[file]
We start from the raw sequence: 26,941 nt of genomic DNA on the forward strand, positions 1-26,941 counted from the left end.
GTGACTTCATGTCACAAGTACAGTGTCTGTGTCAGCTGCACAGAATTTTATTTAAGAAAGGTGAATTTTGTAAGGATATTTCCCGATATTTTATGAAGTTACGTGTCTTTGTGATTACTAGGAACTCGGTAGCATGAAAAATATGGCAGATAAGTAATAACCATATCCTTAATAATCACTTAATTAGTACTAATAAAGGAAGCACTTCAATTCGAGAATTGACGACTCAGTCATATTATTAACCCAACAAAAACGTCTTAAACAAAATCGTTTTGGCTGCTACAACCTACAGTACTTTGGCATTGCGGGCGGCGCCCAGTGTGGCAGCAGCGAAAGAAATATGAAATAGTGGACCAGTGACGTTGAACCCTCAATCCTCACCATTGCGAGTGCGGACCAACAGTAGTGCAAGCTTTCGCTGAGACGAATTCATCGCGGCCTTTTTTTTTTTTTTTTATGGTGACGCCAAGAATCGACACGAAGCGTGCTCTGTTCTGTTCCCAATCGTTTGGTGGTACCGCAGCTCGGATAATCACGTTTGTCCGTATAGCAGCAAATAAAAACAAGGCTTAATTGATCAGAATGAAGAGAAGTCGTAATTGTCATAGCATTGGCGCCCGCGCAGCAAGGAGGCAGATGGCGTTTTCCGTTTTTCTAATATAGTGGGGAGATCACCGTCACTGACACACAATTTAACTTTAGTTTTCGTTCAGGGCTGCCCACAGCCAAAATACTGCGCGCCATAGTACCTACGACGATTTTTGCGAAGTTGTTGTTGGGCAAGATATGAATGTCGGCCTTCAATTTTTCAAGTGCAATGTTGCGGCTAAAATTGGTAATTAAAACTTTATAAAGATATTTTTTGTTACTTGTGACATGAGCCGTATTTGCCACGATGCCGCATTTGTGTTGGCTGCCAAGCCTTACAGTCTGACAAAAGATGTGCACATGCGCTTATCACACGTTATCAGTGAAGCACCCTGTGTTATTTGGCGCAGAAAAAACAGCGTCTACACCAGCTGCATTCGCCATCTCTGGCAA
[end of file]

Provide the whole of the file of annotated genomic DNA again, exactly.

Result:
We start from the raw sequence: 26,941 nt of genomic DNA on the forward strand, positions 1-26,941 counted from the left end.
GTGACTTCATGTCACAAGTACAGTGTCTGTGTCAGCTGCACAGAATTTTATTTAAGAAAGGTGAATTTTGTAAGGATATTTCCCGATATTTTATGAAGTTACGTGTCTTTGTGATTACTAGGAACTCGGTAGCATGAAAAATATGGCAGATAAGTAATAACCATATCCTTAATAATCACTTAATTAGTACTAATAAAGGAAGCACTTCAATTCGAGAATTGACGACTCAGTCATATTATTAACCCAACAAAAACGTCTTAAACAAAATCGTTTTGGCTGCTACAACCTACAGTACTTTGGCATTGCGGGCGGCGCCCAGTGTGGCAGCAGCGAAAGAAATATGAAATAGTGGACCAGTGACGTTGAACCCTCAATCCTCACCATTGCGAGTGCGGACCAACAGTAGTGCAAGCTTTCGCTGAGACGAATTCATCGCGGCCTTTTTTTTTTTTTTTTATGGTGACGCCAAGAATCGACACGAAGCGTGCTCTGTTCTGTTCCCAATCGTTTGGTGGTACCGCAGCTCGGATAATCACGTTTGTCCGTATAGCAGCAAATAAAAACAAGGCTTAATTGATCAGAATGAAGAGAAGTCGTAATTGTCATAGCATTGGCGCCCGCGCAGCAAGGAGGCAGATGGCGTTTTCCGTTTTTCTAATATAGTGGGGAGATCACCGTCACTGACACACAATTTAACTTTAGTTTTCGTTCAGGGCTGCCCACAGCCAAAATACTGCGCGCCATAGTACCTACGACGATTTTTGCGAAGTTGTTGTTGGGCAAGATATGAATGTCGGCCTTCAATTTTTCAAGTGCAATGTTGCGGCTAAAATTGGTAATTAAAACTTTATAAAGATATTTTTTGTTACTTGTGACATGAGCCGTATTTGCCACGATGCCGCATTTGTGTTGGCTGCCAAGCCTTACAGTCTGACAAAAGATGTGCACATGCGCTTATCACACGTTATCAGTGAAGCACCCTGTGTTATTTGGCGCAGAAAAAACAGCGTCTACACCAGCTGCATTCGCCATCTCTGGCAA